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European Fund and Asset Management Association (EFAMA)

EFAMA agrees with the scope as described in Article 1.
EFAMA agrees with the concept of a risk-based adjustment of the remaining measures that are additional to those corresponding to the minimum action to be taken. This is in line with the 4th Anti-Money Laundering Directive and the FATF Recommendations.
Apart from what foreseen in Article 3 it should be also mentioned that any entity located in a third-country should identify and perform a gap analysis of the group policies and procedures against the third-country legal requirements and report on the outcome. This may be contained under Article 4 1) b.

EFAMA also considers that in some cases the resultant ML/TF risk for the group and its entities may be difficult to be efficiently dealt with, given the lack of national provisions that allow to monitor and encounter such risks. For instance, in relation to minimum sanctions screening measures, certain sanction regimes on criminal activities may not be applicable in a third country in which the entity of a group operates. For this reason, given the fact that different sanction regimes may be applicable to a group, EFAMA thinks that these should not be part of the minimum actions listed in article 3.
The compliance officer employed by a branch or a majority-owned subsidiary in a third country should always be able to perform individual ML/TF risk assessment at the local level on the basis of the global standards of the group’s policies.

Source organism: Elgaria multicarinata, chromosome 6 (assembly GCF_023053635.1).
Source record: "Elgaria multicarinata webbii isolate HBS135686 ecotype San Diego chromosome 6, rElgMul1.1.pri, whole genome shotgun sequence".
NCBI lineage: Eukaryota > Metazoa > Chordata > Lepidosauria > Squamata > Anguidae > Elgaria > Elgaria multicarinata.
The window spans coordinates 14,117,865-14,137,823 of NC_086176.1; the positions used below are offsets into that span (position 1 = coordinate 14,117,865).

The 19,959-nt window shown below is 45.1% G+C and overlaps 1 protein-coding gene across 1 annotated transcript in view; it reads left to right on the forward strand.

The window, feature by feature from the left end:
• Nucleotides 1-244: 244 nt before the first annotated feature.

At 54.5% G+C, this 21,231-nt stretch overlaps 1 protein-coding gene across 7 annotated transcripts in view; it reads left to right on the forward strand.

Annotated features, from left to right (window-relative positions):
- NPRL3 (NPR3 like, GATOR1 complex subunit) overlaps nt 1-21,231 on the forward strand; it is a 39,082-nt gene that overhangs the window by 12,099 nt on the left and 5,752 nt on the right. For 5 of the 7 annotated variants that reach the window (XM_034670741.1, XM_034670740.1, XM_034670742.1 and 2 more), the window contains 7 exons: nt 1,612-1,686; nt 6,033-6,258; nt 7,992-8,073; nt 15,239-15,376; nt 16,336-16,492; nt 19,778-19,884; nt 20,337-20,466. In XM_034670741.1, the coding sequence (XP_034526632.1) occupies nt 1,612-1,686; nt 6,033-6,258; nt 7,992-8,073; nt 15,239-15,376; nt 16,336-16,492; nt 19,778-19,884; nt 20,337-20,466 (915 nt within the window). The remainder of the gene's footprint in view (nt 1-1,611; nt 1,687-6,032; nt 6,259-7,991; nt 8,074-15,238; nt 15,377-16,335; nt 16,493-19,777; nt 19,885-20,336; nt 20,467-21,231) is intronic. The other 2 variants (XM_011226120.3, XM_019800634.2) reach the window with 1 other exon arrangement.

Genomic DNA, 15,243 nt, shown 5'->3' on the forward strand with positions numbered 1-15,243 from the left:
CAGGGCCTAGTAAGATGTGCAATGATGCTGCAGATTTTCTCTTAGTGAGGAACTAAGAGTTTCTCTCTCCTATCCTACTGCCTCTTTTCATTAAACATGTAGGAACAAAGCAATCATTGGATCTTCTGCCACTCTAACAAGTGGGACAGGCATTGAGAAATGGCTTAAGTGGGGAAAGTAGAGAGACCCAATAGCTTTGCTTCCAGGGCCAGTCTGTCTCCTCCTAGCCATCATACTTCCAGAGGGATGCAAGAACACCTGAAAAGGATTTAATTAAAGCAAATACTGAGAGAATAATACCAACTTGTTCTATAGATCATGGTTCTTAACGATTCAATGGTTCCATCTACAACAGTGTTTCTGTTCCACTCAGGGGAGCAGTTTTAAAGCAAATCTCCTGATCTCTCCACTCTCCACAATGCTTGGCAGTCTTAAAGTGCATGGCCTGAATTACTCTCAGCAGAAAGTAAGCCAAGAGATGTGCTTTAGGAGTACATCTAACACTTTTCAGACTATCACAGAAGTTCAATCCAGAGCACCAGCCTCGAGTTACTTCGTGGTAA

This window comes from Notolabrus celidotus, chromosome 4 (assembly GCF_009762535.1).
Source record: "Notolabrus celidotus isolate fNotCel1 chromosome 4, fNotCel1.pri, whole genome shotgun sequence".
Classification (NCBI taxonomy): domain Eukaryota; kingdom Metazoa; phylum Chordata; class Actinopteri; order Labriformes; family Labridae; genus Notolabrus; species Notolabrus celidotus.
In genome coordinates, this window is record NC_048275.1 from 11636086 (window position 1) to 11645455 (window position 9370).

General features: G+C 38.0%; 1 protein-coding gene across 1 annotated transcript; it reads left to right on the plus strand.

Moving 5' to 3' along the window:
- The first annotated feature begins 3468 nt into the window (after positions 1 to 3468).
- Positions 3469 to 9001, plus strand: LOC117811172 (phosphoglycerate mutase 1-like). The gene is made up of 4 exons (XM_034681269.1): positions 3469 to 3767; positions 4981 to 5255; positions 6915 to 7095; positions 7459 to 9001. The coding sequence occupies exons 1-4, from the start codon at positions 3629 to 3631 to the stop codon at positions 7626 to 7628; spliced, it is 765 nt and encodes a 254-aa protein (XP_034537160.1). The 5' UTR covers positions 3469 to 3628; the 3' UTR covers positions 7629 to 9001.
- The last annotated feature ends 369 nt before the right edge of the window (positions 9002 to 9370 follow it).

EFAMA would propose the following measures by way of statistical reporting on a monthly basis:
a. Number of PEPs
b. Number of high risk customers
c. Number of suspicious transactions
d. Number of STRs filed
e. Number of blocked accounts
f. Number of blocked transactions for ML/TF reasons

No further minimum action is recommended.
EFAMA agrees with what is proposed in Article 5 on the minimum action and additional measures. Moreover, we consider that in the case of a customer and a beneficial owner that already has business relations with an entity of the same group located in another jurisdiction, the branch or majority-owned subsidiary should be able to leverage the KYC due diligence already performed by the other entity, following the consent of the client and the beneficial owner.
EFAMA would add to the proposed measures a monthly reporting on the number of clients and / or beneficial owners, who refused to provide their KYC documentation.
EFAMA would suggest that in the cases foreseen in Article 7, what should be done is an AML/CTF risk assessment of the customer on an annual basis. Moreover, the parent company’s AML/CTF Risk Assessment should include the scenarios of this assessment.

In the case of customers in a third country with such data transfer limitations, it would be difficult for them to meet the conditions to be classified as Low Risk. In those cases it is important to have a risk identification framework and a proper setup for assessing and mitigating the identified risk.
EFAMA considers that the scenarios proposed are exhaustive and there are no further scenarios to be addressed. We would like, however, to raise the point of the on-going screening ‎of the employees, which may be considered in some jurisdictions as abusive under privacy law, even if it is complying with national law during the recruitment process.
There are several jurisdictions where the banking secrecy or data protection laws may prevent the application of group wide policies and procedures, such as Singapore, Taiwan, Cayman Islands, Switzerland, Lichtenstein, Curacao, to name a few countries. In Cayman Island it is a criminal offence to transfer data without the consent of the data subject.

We agree with Option 3 being the most appropriate option. By identifying different situations, there is more room to end up with more targeted and therefore more efficient measures.
Peter de Proft